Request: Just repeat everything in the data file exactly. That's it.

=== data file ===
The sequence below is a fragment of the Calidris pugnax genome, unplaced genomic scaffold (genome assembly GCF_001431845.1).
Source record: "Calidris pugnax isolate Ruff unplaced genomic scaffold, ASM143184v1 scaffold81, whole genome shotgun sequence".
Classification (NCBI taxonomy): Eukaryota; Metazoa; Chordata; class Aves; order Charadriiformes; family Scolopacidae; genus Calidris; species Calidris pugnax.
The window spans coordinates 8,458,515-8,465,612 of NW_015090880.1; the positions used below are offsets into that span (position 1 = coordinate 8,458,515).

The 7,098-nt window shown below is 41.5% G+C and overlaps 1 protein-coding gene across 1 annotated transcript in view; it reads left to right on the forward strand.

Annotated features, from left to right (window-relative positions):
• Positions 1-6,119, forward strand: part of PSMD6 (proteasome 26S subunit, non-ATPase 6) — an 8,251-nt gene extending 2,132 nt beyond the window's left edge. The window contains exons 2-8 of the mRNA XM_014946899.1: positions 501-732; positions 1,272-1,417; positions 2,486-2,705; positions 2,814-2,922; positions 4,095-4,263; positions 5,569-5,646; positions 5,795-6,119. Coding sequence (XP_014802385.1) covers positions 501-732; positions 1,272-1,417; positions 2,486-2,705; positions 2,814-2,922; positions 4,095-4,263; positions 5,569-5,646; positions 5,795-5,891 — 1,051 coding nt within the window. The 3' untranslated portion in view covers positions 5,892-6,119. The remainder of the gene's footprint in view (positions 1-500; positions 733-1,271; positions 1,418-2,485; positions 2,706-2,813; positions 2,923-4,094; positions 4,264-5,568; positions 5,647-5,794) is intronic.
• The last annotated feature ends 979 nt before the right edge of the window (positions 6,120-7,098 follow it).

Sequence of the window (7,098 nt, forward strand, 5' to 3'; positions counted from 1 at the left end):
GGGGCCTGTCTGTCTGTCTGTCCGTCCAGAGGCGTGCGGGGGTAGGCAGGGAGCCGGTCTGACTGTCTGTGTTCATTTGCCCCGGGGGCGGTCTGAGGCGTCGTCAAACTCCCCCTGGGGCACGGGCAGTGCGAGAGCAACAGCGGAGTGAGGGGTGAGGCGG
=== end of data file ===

The sequence below is a fragment of the Calidris pugnax genome, unplaced genomic scaffold (genome assembly GCF_001431845.1).
Source record: "Calidris pugnax isolate Ruff unplaced genomic scaffold, ASM143184v1 scaffold81, whole genome shotgun sequence".
Classification (NCBI taxonomy): Eukaryota; Metazoa; Chordata; class Aves; order Charadriiformes; family Scolopacidae; genus Calidris; species Calidris pugnax.
The window spans coordinates 8,458,515-8,465,612 of NW_015090880.1; the positions used below are offsets into that span (position 1 = coordinate 8,458,515).

The 7,098-nt window shown below is 41.5% G+C and overlaps 1 protein-coding gene across 1 annotated transcript in view; it reads left to right on the forward strand.

Annotated features, from left to right (window-relative positions):
• Positions 1-6,119, forward strand: part of PSMD6 (proteasome 26S subunit, non-ATPase 6) — an 8,251-nt gene extending 2,132 nt beyond the window's left edge. The window contains exons 2-8 of the mRNA XM_014946899.1: positions 501-732; positions 1,272-1,417; positions 2,486-2,705; positions 2,814-2,922; positions 4,095-4,263; positions 5,569-5,646; positions 5,795-6,119. Coding sequence (XP_014802385.1) covers positions 501-732; positions 1,272-1,417; positions 2,486-2,705; positions 2,814-2,922; positions 4,095-4,263; positions 5,569-5,646; positions 5,795-5,891 — 1,051 coding nt within the window. The 3' untranslated portion in view covers positions 5,892-6,119. The remainder of the gene's footprint in view (positions 1-500; positions 733-1,271; positions 1,418-2,485; positions 2,706-2,813; positions 2,923-4,094; positions 4,264-5,568; positions 5,647-5,794) is intronic.
• The last annotated feature ends 979 nt before the right edge of the window (positions 6,120-7,098 follow it).

Sequence of the window (7,098 nt, forward strand, 5' to 3'; positions counted from 1 at the left end):
GGGGCCTGTCTGTCTGTCTGTCCGTCCAGAGGCGTGCGGGGGTAGGCAGGGAGCCGGTCTGACTGTCTGTGTTCATTTGCCCCGGGGGCGGTCTGAGGCGTCGTCAAACTCCCCCTGGGGCACGGGCAGTGCGAGAGCAACAGCGGAGTGAGGGGTGAGGCGG